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For cancer patients, support is just a phone call away


Cancer survivor Robert Gunther plays with daughter Larkspur at the family's home in Phoenixville, Pa. Gunther gets encouragement from a weekly teleconference support group hosted by the Cancer Recovery Foundation of America.
UMNS photos by John Gordon.
  

By John Gordon*
Nov. 7, 2007 | HARRISBURG, Penn. (UMNS)

As the Rev. Michael Gingerich listens on a speakerphone, calls come in from Pennsylvania, Massachusetts, Nebraska and Canada.

The callers have something in common. They’re all battling cancer and seeking friendly voices that offer support and encouragement.

"I think it’s essential to be able to have the support of people who understand and have been on a very similar journey," said Gingerich, director of program services for the Cancer Recovery Foundation of America.

"And even though every cancer experience is different, there are a lot of similarities, a lot of feelings that everyone goes through."

Gingerich moderates a weekly conference call to provide a telephone support group for cancer survivors. Topics during the hour-long call range from fear to gratitude.


The Rev. Michael Gingerich moderates a teleconference support session.

"For many people, fear is perhaps the first reaction that they have. And for a lot of them, it’s very overwhelming," said Gingerich.

"Gratitude is one of the things we talk about on our calls almost on a weekly basis — how important it is to seek what is right, what is good, what is going well in life, and to celebrate that."

Support options

Gingerich says the conference call is ideal for people unable to attend a face-to-face support group meeting because of their illness or location. Some members call from bed or from a clinic while receiving chemotherapy.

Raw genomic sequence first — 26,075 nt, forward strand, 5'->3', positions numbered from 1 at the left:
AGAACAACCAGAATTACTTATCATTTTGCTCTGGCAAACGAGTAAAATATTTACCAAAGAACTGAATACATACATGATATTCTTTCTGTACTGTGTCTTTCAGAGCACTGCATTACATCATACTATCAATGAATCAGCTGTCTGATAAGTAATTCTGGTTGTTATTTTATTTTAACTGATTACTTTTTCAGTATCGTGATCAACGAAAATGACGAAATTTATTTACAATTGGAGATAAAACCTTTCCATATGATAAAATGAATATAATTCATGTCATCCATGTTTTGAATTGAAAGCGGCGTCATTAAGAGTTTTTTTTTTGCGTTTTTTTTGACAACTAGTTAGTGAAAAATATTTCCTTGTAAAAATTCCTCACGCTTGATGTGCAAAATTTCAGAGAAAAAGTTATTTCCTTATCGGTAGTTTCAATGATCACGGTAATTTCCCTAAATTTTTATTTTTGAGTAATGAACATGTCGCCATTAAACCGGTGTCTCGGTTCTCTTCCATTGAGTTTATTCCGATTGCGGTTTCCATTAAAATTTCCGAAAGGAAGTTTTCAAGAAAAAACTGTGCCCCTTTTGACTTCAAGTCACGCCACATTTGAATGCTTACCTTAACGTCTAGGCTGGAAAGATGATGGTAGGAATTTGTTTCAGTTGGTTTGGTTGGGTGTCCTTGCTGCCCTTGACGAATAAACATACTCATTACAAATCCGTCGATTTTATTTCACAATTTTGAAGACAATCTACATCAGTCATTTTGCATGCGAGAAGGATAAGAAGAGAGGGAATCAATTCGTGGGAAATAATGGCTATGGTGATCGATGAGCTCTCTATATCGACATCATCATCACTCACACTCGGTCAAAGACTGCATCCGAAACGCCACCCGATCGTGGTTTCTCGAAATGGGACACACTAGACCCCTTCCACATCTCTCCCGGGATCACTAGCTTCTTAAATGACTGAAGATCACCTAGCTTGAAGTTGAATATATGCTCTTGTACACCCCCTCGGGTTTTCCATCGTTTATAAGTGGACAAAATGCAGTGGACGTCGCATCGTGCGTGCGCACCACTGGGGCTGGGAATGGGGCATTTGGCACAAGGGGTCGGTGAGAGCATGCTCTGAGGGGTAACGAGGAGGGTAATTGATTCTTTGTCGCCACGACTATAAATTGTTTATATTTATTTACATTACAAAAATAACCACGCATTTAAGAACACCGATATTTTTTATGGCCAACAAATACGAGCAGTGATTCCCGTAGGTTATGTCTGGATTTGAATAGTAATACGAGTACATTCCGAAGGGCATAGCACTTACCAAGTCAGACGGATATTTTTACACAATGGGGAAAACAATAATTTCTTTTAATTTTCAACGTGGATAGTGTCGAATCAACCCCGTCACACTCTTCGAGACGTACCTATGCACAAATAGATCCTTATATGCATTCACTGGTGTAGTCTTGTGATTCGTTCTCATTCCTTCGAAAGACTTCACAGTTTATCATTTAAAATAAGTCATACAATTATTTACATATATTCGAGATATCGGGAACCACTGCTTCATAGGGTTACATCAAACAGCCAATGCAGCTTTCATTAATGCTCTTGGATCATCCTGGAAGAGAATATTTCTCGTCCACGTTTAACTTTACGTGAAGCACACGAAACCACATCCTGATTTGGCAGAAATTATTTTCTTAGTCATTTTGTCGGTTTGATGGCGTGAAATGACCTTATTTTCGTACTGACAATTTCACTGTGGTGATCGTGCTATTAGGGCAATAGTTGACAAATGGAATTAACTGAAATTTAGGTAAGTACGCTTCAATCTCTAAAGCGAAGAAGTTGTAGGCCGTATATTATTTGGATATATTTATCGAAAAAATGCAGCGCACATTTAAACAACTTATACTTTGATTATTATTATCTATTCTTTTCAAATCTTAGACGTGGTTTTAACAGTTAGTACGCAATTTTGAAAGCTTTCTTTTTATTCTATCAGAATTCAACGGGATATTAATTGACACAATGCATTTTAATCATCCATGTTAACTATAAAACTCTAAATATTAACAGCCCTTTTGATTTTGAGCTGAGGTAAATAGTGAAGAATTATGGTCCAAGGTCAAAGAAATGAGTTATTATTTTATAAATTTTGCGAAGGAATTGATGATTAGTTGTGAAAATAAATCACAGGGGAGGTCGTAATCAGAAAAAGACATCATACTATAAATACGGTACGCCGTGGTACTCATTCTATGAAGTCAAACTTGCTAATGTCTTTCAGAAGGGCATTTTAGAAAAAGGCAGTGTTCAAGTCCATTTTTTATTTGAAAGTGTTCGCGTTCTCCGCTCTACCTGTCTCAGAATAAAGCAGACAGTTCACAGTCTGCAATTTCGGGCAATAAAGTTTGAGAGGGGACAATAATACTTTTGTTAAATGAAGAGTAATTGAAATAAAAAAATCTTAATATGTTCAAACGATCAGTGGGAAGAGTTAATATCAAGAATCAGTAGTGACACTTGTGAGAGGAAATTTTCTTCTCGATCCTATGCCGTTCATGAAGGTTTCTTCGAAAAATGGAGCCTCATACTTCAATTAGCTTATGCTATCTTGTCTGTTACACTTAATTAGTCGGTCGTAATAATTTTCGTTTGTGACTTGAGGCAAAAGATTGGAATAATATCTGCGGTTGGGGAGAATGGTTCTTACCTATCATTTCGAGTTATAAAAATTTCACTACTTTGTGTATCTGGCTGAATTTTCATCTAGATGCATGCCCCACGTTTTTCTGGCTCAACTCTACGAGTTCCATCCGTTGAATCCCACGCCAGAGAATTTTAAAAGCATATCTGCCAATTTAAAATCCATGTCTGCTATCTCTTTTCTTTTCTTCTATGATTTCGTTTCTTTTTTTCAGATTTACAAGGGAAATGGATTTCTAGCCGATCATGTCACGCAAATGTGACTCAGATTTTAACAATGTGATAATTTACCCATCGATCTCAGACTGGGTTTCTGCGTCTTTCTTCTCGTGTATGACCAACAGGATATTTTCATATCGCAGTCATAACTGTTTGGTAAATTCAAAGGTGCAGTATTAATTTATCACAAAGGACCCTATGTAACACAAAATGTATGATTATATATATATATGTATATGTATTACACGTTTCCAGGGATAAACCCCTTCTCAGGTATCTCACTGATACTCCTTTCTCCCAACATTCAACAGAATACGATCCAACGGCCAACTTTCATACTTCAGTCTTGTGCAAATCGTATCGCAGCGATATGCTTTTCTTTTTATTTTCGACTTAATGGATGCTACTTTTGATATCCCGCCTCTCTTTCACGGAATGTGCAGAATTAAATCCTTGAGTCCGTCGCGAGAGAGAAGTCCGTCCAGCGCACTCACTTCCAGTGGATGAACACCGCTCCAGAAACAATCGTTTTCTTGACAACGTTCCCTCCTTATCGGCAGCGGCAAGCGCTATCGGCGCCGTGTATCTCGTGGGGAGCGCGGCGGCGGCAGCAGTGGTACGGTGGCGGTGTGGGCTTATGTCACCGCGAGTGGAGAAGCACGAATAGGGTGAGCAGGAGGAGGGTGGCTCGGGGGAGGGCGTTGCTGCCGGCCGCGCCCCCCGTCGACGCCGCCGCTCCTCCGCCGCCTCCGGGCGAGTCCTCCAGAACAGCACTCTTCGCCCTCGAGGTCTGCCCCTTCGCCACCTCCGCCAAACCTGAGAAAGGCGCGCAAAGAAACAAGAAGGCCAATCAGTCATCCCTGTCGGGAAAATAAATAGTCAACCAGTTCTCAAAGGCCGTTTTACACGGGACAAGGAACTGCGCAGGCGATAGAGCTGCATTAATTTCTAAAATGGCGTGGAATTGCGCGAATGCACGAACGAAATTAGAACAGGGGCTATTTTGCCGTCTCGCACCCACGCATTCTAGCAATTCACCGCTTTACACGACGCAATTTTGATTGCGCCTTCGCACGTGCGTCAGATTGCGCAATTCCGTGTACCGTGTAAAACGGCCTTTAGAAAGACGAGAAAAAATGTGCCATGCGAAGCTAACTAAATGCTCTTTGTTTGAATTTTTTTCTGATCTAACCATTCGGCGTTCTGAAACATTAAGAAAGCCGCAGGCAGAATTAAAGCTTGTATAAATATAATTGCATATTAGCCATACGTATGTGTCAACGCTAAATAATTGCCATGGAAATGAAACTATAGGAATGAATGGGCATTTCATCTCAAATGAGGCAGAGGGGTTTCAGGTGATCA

"What we do here at the Cancer Recovery Foundation is try to let people know that there are options, that it’s not hopeless," he said.

Twenty years of experience as a United Methodist pastor helped prepare Gingerich for the task. The disease touched his family three years ago when his wife was diagnosed with breast cancer.

"That has helped tremendously to understand what it’s like to be a family member and a caregiver of someone who’s going through cancer and to know what the difficulties and the fears and the worries are when you hear that diagnosis," he said.

Gingerich also hosts a weekly telephone support session for caregivers.

The Cancer Recovery Foundation was begun by author Greg Anderson, who was diagnosed in 1984 with lung cancer and given 30 days to live. Anderson survived and shaped the foundation’s tenets that — besides medical care — faith, attitude, support, nutrition and exercise are all important elements in surviving cancer.

Sharing the journey

During a recent call to the support group, Robert Gunther noted it was the first anniversary of his cancer diagnosis. A freelance writer from Phoenixville, Pa., Gunther underwent surgery and chemotherapy for colon cancer.

Gunther credits his long-distance friends with giving him the encouragement he's needed.

"It’s helped me in a couple of ways," he said. "There’s sort of the broad help in feeling like you’re not alone in this whole thing, and that there’s other people who are struggling with some of the same issues."

“(There's) help in feeling like you’re not alone in this whole thing.”
–Robert Gunther, cancer survivor

When Gunther learned he had cancer, his first thoughts turned to his family—his wife, Cynthia, and their three children, Anders, 22, Pelle, 16, and Larkspur, 10.

"I wanted to be able to see my daughter, who’s 10, get married," said Gunther. "It’s sort of a cliché because that’s the thing that you think that you would think of. But it’s actually true."

With chemotherapy treatments completed, Gunther feels stronger today. Though he lacked the strength for a planned 140-mile hike, he has managed to go whitewater kayaking. He also exercises regularly and now eats healthier foods.

Gunther calls cancer a "brutal, relentless and totally unpredictable" disease, but he's learned it is not a death sentence.

"I’ve had more conversations with people about gratitude, forgiveness and things that you would think that you would talk about when things were going really well …," he said. "It changes the way you look at the world, and there’s a real opportunity there."

For more information about telephone support groups, contact the Cancer Recovery Foundation of America at (800) 238-6479.

*Gordon is a freelance writer and producer in Marshall, Texas.

News media contact: Fran Coode Walsh, Nashville, Tenn., (615) 742-5470 or newsdesk@umcom.org.

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